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Faces of the Muslim Enemy_Presentation Part I.pdf

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“Mahomet, with the

sword in one hand

[and] the Koran in

the other, erected

his throne on the

ruins of Christianity

and of Rome.”

Edward Gibbon, The History

of the Decline and Fall of

the Roman Empire (1776)

Illustration of the Prophet Muhammad taken

from Humphrey Prideaux’s La vie de Mahomet

(1699)


William Blake, watercolor, Gustave 1826-27 Doré, engraving, 1860


Leon Jean Auguste Belly, oil Dominique on canvas, Ingres, 1861 oil on Henri canvas, Regnault, 1839 oil on canvas, 1870


“Turk as Barbarian” 1897

Judge magazine, 1903


Synthesis of a Negative Social Atmosphere


Rhetorical tropes and modes of persuasion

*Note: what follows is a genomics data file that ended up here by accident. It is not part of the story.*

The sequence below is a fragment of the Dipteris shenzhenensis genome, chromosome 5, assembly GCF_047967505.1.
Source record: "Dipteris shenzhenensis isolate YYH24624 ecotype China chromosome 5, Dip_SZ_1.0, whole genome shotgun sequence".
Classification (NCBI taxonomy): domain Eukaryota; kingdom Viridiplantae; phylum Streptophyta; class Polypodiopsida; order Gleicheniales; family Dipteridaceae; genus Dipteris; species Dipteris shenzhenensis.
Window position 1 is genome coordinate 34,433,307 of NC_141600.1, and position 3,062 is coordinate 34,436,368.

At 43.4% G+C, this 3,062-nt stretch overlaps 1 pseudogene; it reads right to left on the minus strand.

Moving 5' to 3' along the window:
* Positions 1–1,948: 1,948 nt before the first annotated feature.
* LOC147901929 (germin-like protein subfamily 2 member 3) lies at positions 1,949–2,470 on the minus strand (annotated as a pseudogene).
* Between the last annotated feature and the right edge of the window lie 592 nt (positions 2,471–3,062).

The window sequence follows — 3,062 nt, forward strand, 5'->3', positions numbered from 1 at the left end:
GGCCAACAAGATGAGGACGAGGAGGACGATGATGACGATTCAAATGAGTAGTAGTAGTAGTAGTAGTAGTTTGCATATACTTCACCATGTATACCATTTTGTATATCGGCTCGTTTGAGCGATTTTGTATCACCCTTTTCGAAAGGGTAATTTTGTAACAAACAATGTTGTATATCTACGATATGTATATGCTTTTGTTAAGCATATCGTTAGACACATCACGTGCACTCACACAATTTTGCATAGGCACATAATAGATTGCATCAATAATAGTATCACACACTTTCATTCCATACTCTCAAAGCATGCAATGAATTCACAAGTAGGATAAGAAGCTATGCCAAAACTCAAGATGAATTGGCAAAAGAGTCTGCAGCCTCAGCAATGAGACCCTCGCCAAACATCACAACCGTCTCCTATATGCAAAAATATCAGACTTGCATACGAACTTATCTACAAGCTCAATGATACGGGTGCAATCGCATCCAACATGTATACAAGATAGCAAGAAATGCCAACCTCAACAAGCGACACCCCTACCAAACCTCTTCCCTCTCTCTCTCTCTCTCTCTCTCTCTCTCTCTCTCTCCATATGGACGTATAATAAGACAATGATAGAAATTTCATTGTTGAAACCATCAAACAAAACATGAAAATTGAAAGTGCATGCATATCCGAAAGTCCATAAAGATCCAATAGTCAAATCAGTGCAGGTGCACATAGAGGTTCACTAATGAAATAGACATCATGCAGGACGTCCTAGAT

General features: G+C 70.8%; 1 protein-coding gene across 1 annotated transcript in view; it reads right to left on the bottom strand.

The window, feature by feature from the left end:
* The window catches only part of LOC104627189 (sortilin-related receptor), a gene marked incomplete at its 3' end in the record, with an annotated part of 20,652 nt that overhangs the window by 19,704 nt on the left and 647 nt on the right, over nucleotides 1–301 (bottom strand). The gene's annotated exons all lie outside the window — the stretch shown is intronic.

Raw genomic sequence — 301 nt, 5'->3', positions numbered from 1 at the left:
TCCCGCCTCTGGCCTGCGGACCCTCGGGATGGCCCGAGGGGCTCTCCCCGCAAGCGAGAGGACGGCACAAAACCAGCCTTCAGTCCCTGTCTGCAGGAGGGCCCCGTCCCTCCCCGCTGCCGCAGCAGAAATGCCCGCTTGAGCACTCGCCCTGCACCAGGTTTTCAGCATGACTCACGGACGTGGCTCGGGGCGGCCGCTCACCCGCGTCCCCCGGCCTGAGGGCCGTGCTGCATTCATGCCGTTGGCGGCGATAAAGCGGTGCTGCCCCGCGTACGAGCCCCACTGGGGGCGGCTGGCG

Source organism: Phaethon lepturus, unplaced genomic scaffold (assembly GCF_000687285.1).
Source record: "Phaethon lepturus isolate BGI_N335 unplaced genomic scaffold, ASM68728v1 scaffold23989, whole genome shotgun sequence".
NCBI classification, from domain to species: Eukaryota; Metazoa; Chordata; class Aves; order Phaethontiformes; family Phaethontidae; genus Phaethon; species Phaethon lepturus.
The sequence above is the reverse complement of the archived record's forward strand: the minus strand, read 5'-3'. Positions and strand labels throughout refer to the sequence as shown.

Synecdoche: A figure of speech in which a part of something

represents the whole or the whole represents a part; a specific thing

refers to a general class or a general class refers to a specific thing.

Examples: “hands” in reference to workers, “England” in reference to

the entire UK, “steel” in place of sword, “John Hancock” for a

signature, “wheels” for a car, “the Good Book” for the Bible.

Metonymy: A figure of speech in which a thing or concept is

represented not by itself but rather by something closely associated

with that thing or concept. Examples: “Washington” for the US

government, “Wall Street” for the American finance industry.

Pathos: An appeal to audiences’ emotions, sympathies, and

imagination with the intent of persuading them to see things the way

the author does.


The Enemy as

Criminal or

Sociopath


The Irrational, Incomprehensible Enemy


The Enemy as

Threat to

Civilization

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